Many youth facilities in Seoul are being turned into recreation centers for adults offering aerobics, golf or swimming lessons. Only a handful of youth centers, including Naeil Women’s Center and Aha Sexuality Education and Counseling Center for Youth, have exhibition halls or interactive programs dedicated to sex education for teenagers.
The quality of sex education falls short as well. “We show outdated videos and these fail to address the real questions that kids ask, like different methods of birth control or how to deal with peer pressure,” said A.
In a survey of 1,026 elementary, middle and high school students conducted by the Welfare Education Research Center, the vast majority said they received sex education through print-outs or videos, with only 6.5 per cent saying that they had interactive sex education through one-on-one counseling or seminars.
“Most of the time, our gym teacher turns the sex-ed tape on and goes outside and then comes back in when the tape has ended. Meanwhile, we sit in class and make fun of the tape,” K said.
This is partly due to the fact that sex education isn’t an independent subject. At present, sex ed material is loosely scattered around physical education or biology classes. In Japan, the required minimum of sex education is 70 hours per year; sex education is a separate subject. The United States has “health” classes, which include sex education, and these have been set apart as an independent subject since the start of the 20th century.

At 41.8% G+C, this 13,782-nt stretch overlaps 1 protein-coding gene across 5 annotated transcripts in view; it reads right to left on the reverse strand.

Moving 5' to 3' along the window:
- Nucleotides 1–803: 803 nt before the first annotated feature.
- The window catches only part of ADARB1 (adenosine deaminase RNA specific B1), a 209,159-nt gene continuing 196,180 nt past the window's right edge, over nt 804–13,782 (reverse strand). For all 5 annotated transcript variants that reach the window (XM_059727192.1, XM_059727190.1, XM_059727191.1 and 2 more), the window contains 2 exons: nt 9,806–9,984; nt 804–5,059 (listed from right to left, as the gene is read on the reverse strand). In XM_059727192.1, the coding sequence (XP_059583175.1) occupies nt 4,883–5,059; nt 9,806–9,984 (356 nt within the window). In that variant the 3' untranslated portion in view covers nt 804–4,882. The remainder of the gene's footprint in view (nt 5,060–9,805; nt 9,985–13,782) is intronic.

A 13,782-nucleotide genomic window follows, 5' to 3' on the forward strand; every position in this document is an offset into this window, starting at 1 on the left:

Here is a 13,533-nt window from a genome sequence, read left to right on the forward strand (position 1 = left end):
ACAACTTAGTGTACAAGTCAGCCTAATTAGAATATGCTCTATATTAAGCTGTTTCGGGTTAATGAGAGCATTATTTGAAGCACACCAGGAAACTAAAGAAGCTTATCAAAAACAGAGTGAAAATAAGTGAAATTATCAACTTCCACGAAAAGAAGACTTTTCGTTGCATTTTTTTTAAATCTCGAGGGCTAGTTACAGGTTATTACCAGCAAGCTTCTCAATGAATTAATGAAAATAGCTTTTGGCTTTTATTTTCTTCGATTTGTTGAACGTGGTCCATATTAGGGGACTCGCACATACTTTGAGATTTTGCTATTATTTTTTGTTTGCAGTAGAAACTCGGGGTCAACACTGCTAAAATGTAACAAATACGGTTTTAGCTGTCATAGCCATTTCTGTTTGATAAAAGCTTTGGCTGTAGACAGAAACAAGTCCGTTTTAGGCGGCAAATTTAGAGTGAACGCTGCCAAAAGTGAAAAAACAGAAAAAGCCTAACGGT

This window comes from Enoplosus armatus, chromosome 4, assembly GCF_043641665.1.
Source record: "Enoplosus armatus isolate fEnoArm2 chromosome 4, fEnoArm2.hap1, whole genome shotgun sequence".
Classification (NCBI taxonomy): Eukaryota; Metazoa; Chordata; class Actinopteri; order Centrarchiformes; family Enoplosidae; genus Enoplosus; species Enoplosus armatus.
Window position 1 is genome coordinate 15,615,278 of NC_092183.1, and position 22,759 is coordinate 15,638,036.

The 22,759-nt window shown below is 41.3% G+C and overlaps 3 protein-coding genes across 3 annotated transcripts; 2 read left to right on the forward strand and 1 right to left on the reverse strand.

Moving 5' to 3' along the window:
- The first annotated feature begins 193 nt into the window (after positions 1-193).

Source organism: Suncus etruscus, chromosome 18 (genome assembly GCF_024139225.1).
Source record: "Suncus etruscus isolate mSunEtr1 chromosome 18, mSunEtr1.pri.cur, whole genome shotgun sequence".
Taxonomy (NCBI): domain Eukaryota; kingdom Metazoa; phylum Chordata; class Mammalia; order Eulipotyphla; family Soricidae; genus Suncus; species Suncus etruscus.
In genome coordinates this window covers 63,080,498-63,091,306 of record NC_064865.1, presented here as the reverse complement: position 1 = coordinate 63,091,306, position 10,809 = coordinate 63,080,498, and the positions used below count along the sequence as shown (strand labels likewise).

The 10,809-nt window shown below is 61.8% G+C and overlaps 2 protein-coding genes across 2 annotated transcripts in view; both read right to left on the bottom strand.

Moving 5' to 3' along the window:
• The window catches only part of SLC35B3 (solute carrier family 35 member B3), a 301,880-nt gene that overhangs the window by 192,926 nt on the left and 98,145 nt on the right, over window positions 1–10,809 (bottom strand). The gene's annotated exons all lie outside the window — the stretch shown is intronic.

Addressing this need, the education ministry is looking at making sex education an independent part of the curriculum with a possible revision to the existing bill concerning elementary, middle and high school welfare. The move was proposed by National Assembly Representative Lee Ju-ho in 2005, after a case in Milyang, Gyeonggi in 2004 when around 40 high school boys gang-raped several female middle school students over a one-year period. If the plan is successful, it will be the first time since 1963 that sex education will be revived as an independent subject.
Korea’s sex education started out as “chastity education” during the 1960s; sexual morality was more important than biological or social aspects. It was only in 1983 that the education ministry issued a sex education guidebook for teachers which took a more factual, scientific approach to sex education.
“Children get bored if we concentrate too much on the science. On the other hand, because teachers in charge of a variety of different subjects collectively teach sex education, if the focus is on social issues the content will be mangled and will differ from school to school,” said Sung.
Opinions about the fate of sex education as an independent part of the curriculum seem to be divided but many, including civic groups and teachers, see the move as a step forward. “I think we [the students] are all curious about sex but our curiosity is just not met at school or at home,” K said.


By Cho Jae-eun Staff Writer [jainnie@joongang.co.kr]